“I could have easily gone with the old-school mentality of taking over a building: Clean things up, sweep up some floors and lease it for minimal rent,” he says. “You might get $20 per foot in rent. But what I like to do is go in, restore it, clean up, modernize everything else and get $40 a foot. Sure, I’m investing a sugar-load of money here, but this is how to create a silk purse out of a sow’s ear. It’s lovely looking at old antiques, but don’t you love it when the drawers actually work?”
He isn’t the first to breathe new life into old structures. The late Paul Oberman, who died last year in a plane crash, was an icon of adaptive reuse in the city, brilliantly reviving King James Place and revamping the old North Toronto train station as a chic LCBO, among his many projects. Mr. Oberman liked to boast that his work was ample proof that developers could still fill their coffers restoring and updating heritage buildings.
“Oberman showed that it could be profitable,” says Karen Carter, executive director of Heritage Toronto. “There was a good business model there. Developers aren’t always going to come to these spaces the way heritage die-hards might like, but sometimes the middle ground is what’s necessary to ensure these buildings are saved.”
Many developers today are carrying Mr. Oberman’s torch, some not only for monetary gain. “It’s way better to keep a building and reuse it for something else than putting it into a landfill site,” says Brian Curtner from Quadrangle, the architectural firm known for turning the old Ryerson Press building at 299 Queen St. into the Citytv headquarters. “Thirty per cent of landfill sites worldwide are actually filled with construction materials. It’s just inherently good practice to take an old building, renovate it and repurpose it so it has a meaningful use in the modern era.”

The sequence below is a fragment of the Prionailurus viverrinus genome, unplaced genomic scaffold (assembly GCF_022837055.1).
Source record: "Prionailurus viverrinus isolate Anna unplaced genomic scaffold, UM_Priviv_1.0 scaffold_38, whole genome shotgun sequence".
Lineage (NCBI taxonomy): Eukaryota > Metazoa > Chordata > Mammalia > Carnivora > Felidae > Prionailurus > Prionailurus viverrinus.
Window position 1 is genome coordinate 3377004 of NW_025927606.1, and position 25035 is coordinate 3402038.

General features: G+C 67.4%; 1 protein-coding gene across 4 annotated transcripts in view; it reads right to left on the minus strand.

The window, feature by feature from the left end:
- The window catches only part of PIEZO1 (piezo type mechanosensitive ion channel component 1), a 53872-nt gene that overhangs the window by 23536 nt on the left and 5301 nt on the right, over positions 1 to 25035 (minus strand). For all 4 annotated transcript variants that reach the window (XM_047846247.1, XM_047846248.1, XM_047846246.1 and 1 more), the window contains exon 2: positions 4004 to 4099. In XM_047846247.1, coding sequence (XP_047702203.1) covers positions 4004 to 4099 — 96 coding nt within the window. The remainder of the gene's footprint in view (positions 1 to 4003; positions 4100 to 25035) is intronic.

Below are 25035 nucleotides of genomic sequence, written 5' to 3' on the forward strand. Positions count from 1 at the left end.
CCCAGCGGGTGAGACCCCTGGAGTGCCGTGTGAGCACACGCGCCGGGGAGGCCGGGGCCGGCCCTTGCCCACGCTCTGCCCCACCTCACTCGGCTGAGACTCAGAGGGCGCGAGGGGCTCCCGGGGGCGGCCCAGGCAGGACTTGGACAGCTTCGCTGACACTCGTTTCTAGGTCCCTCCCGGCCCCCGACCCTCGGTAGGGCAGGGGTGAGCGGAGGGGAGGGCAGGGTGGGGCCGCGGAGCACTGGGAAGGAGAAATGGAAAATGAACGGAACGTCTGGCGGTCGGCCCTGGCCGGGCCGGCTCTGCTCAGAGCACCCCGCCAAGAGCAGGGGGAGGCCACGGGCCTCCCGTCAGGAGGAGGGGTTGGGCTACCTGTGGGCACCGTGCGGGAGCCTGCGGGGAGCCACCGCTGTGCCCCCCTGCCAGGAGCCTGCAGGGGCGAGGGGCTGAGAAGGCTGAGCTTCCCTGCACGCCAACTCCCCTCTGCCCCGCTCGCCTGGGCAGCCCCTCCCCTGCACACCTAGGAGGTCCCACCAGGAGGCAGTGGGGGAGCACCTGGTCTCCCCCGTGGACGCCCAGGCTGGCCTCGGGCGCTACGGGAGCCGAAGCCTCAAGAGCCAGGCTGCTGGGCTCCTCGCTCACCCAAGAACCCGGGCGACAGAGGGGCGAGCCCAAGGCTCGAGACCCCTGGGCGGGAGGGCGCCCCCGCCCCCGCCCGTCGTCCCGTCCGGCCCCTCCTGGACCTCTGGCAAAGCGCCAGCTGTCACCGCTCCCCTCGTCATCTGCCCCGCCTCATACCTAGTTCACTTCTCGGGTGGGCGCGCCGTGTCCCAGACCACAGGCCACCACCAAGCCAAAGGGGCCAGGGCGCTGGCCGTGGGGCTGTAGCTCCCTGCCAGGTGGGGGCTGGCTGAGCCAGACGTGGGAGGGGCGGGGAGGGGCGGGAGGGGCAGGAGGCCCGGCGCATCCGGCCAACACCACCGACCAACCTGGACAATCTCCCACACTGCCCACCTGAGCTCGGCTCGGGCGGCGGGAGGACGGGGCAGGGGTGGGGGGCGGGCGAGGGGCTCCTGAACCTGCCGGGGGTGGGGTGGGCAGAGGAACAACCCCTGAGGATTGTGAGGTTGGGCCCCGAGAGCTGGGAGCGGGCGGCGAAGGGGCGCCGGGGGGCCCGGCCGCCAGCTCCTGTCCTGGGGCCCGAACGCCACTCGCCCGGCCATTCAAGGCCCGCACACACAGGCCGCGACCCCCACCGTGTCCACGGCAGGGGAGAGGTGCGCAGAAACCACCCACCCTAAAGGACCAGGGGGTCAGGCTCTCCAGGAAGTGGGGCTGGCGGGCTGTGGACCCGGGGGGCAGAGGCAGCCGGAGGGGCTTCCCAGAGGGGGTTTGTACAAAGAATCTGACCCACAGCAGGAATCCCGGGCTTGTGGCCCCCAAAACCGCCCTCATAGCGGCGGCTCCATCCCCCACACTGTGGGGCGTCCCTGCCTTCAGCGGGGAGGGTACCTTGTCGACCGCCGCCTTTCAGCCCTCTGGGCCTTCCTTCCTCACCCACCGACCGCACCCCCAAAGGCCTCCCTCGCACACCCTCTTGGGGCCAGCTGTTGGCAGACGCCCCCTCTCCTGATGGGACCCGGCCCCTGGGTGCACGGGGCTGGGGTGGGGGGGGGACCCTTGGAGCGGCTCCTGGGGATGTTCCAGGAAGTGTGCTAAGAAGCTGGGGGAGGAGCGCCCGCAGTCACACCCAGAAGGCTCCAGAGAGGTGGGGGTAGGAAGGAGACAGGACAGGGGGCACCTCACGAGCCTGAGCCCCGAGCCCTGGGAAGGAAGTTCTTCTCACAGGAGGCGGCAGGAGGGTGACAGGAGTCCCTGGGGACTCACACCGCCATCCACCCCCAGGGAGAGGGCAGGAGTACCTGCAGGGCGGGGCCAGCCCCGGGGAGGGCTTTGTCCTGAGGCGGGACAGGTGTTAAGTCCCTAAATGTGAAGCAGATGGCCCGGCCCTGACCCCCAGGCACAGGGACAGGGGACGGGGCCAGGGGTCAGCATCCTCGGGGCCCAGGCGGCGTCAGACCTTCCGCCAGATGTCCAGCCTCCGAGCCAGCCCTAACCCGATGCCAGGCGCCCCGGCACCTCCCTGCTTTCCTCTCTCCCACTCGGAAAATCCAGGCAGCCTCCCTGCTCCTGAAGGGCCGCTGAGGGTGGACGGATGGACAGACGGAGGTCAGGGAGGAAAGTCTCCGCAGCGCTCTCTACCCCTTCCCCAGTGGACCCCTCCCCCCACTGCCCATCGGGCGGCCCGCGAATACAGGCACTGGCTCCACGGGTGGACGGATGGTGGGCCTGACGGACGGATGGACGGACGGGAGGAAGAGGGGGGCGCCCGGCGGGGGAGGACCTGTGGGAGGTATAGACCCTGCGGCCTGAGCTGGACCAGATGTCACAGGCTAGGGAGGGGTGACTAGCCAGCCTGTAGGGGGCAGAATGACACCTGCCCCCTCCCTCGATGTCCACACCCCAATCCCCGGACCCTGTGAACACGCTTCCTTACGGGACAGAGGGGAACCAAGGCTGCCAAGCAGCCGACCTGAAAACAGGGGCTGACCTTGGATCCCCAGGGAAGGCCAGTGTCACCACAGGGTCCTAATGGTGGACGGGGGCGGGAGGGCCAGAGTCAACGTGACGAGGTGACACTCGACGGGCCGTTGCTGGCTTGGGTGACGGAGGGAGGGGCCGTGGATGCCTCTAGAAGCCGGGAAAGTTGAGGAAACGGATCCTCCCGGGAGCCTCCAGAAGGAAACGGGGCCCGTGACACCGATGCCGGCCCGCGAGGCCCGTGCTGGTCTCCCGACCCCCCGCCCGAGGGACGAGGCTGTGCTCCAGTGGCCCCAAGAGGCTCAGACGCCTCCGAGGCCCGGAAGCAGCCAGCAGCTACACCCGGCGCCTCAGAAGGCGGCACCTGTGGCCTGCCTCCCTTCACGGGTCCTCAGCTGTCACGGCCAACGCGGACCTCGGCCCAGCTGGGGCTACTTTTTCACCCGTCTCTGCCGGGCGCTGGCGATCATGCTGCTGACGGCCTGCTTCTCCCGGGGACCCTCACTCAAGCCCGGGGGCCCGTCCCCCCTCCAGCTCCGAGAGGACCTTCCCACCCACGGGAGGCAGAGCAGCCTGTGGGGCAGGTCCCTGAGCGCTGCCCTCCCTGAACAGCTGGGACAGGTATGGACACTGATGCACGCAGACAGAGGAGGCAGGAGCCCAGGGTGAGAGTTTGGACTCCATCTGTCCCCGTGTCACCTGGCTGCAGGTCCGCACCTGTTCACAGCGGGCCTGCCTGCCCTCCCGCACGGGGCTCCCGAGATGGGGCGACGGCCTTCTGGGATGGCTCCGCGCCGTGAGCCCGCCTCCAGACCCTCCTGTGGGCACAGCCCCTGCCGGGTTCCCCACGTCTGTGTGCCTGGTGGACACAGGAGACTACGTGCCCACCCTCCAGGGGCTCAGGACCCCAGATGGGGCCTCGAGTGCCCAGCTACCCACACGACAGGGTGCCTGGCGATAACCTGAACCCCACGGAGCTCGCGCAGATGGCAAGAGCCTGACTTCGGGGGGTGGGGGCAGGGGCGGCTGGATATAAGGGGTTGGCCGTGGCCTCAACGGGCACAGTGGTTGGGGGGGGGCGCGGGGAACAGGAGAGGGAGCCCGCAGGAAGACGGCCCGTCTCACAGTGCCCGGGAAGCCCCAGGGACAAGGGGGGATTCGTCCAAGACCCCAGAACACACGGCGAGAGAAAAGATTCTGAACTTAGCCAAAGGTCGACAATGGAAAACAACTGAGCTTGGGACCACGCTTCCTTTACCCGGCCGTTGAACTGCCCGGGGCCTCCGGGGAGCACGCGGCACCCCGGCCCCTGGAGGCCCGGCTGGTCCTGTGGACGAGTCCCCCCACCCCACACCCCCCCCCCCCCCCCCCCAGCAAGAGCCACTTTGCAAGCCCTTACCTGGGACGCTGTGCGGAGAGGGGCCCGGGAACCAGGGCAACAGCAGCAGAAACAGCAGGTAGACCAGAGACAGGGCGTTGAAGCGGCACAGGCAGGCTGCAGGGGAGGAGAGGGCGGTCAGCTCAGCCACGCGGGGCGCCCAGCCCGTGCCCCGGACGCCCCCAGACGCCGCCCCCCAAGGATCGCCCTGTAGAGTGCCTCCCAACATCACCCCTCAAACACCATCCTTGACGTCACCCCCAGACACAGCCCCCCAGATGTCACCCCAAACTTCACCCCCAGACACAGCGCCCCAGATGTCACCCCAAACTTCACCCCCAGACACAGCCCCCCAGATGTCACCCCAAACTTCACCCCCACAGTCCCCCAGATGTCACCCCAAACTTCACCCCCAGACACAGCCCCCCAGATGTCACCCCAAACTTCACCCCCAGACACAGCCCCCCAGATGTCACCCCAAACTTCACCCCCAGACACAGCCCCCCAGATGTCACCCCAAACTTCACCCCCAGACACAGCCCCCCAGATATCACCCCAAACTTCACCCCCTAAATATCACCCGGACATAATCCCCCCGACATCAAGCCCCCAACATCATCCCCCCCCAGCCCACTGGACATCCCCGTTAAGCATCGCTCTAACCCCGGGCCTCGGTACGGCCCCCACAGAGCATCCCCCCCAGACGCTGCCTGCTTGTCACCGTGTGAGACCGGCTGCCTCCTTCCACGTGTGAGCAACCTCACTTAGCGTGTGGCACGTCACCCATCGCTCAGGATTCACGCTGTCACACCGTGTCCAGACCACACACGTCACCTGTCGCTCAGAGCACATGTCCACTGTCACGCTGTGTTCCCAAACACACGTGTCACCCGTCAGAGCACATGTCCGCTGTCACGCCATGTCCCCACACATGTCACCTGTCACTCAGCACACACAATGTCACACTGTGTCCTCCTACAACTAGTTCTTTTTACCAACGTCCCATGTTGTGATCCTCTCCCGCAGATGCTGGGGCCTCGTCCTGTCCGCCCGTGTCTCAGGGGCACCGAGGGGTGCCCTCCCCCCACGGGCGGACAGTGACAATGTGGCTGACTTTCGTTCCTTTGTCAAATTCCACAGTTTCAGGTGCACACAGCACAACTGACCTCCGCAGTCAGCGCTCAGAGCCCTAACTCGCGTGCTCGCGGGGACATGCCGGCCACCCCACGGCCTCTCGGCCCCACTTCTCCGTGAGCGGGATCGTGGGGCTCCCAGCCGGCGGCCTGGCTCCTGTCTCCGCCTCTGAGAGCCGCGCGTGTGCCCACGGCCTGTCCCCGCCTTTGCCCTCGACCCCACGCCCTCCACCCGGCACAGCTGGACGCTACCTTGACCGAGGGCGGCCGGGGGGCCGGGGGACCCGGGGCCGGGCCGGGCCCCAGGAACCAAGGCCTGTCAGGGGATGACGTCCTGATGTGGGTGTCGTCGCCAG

Last year, Mr. Smith purchased the iconic Flatiron building, formerly owned by Mr. Oberman. While he refuses to say he is following the late developer’s footsteps, he clearly shares a similar philosophy. Although each of his renovation projects have cost him a fortune in restoration expenses, he says they’ve all been successful ventures. He expects the Dineen Building to take at least a few million dollars to rebuild — an investment the city appreciates.
“I would call this a very successful project from a heritage point of view,” says Scott Barrett, senior co-ordinator of Heritage Preservation Services at the city of Toronto. “We have difficulty, from time to time, with things like the retention of facades alone. We try to work with property owners as much as we can to save as much of a property [as possible], but there’s a lot of development going into constrained sites downtown, and that certainly puts pressure on the development aspirations of applicants.”
To Mr. Smith, the real appeal in salvaging archaic dwellings lies in his respect for the hours of handiwork devoted to their construction.
“I think it’s as simple as appreciation for the workmanship,” he says. “Let’s face it: There’s a lot of glass and steel out there today. Who does that sort of panache, like these little terraces and the handcrafted sandstone, any more? It’s just not done today.”